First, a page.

Andrea Leadsom and Rory Stewart have launched their bids to be the next leader of the British Conservative Party.
Ms Leadsom has vowed to be the one to "get things done" while Mr Stewart has signalled he could back opposition moves to block a no-deal Brexit.
Speaking at the Institute of Mechanical Engineers in Westminster earlier today, Ms Leadsom said: "Outside the EU our United Kingdom has an extraordinary future - one that will build on a thriving economy to promote social justice, not only at home but right around the world."
She continued: "Our country needs a leader who will be decisive, who will get things done, but will also be compassionate.
"Someone who will stand up for democracy, equality and fairness - giving every single one of our citizens the chance to fulfil their own aspirations."
Ms Leadsom said: "Over the past three years politics has failed dismally - it has failed to deliver on the biggest democratic decision in our history.
"Fulfilling that democratic decision is urgent and vital, it cannot and will not be put off any longer.
"Leaving the EU on October 31 is for me a hard, red line."
Launching his leadership bid at a circus tent on London's South Bank this evening, Mr Stewart floated the idea of a "Brexit Assembly" of citizens to break the parliamentary deadlock on EU withdrawal.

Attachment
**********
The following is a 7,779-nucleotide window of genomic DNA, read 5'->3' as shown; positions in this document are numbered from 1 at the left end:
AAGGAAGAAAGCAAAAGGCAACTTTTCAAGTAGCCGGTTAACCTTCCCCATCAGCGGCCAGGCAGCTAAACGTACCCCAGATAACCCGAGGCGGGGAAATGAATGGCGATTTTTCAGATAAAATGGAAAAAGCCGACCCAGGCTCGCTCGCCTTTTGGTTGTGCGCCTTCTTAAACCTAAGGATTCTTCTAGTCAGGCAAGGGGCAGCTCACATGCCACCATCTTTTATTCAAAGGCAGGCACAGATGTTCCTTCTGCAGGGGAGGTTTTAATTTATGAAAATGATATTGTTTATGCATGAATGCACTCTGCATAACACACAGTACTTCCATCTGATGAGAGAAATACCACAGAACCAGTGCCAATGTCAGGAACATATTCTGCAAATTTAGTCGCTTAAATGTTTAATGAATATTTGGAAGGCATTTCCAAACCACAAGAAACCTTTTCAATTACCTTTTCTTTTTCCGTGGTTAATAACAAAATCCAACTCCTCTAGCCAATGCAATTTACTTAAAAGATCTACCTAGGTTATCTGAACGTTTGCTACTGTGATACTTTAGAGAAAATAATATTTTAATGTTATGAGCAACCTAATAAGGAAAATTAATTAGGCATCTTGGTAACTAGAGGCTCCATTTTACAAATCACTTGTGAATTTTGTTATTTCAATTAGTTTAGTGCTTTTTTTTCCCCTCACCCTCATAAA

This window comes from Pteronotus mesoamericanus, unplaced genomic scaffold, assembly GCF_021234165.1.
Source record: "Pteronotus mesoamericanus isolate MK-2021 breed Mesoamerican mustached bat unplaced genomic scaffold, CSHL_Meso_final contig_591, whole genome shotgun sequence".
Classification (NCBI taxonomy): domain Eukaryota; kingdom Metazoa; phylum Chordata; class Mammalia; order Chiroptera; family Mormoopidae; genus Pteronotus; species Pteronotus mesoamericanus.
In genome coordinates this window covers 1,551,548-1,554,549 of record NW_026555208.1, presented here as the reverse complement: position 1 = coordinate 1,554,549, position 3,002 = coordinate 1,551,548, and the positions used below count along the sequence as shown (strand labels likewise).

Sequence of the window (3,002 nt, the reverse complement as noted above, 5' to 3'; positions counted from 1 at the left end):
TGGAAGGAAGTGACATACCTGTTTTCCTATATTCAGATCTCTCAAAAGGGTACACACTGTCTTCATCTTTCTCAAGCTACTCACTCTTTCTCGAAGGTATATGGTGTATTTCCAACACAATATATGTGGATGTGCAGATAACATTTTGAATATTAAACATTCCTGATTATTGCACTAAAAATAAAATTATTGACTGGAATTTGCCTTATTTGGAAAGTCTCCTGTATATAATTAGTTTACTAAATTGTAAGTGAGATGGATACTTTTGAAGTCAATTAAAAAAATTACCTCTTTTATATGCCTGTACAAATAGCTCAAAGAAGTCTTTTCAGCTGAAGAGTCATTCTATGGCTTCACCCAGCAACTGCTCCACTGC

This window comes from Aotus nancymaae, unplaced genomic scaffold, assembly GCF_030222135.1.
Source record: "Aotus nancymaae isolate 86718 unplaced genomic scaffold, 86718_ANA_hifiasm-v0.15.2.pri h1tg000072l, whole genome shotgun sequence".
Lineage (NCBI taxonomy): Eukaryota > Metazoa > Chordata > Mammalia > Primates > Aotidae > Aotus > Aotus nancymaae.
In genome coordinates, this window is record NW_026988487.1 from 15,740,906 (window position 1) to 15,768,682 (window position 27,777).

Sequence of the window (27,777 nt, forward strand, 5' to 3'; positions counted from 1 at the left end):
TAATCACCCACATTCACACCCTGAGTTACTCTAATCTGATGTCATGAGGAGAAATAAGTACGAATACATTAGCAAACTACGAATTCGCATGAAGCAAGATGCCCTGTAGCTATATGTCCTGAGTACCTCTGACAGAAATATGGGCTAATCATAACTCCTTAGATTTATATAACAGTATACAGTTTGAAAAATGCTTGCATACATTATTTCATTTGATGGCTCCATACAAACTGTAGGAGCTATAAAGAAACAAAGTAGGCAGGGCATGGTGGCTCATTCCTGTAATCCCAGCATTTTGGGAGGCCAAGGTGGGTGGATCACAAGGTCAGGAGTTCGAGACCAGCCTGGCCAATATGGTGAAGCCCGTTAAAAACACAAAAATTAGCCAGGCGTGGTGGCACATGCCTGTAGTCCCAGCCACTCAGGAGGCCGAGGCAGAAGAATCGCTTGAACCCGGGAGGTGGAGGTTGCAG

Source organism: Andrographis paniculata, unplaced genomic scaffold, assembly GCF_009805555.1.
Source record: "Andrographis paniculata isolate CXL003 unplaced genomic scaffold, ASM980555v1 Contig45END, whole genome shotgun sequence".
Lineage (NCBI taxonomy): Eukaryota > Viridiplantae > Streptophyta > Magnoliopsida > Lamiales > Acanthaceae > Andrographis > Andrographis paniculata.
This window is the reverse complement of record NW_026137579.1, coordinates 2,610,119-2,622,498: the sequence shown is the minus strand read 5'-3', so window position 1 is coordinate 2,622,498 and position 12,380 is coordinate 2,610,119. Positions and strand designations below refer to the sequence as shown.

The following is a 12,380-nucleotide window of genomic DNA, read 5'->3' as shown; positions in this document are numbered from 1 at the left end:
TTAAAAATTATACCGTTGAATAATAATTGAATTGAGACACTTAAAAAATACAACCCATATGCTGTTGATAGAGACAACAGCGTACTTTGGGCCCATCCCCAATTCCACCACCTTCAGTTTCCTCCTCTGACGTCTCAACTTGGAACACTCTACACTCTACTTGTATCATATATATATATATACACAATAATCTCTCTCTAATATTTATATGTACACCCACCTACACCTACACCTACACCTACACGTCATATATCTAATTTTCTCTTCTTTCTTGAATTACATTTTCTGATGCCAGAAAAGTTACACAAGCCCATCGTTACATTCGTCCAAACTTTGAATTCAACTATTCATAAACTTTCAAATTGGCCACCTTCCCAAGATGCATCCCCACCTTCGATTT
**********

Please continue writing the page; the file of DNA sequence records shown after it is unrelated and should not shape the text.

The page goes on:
Asked about a cross-party bid to block a no-deal Brexit and prevent peroration of parliament, Mr Stewart said: "I am entirely against no deal. I am entirely against peroration.
"I haven't read the details of this. My instinct is I would be wholly supportive of a move that tried to do that."
Ms Leadsom and Mr Stewart are among ten candidates who have secured the necessary nominations to enter the first round of voting.
The others are: Boris Johnson, Jeremy Hunt, Michael Gove, Dominic Raab, Sajid Javid, Matt Hancock, Mark Harper and Esther McVey.
The first of the votes will take place on Thursday morning and any candidate who has 16 votes or fewer will be eliminated.
Mrs May stepped down as leader of the Conservative Party last Friday, having failed three times to win parliament's support for a European Union divorce deal that was supposed to address Britain's biggest political crisis in a generation.
Mr Johnson is not only the bookmakers' clear favourite but, according to polls, the most popular with the 160,000 party members who will ultimately make the choice.
Tomorrow, he will commit to taking Britain out of the European Union on 31 October, warning the Conservatives "delay means defeat".
He will be addressing his campaign launch in his bid to become the next leader of the party.
"After three years and two missed deadlines, we must leave the EU on October 31," he will say, according to extracts from his speech.
"We simply will not get a result if we give the slightest hint that we want to go on kicking the can down the road with yet more delay. Delay means defeat. Delay means Corbyn. Kick the can and we kick the bucket."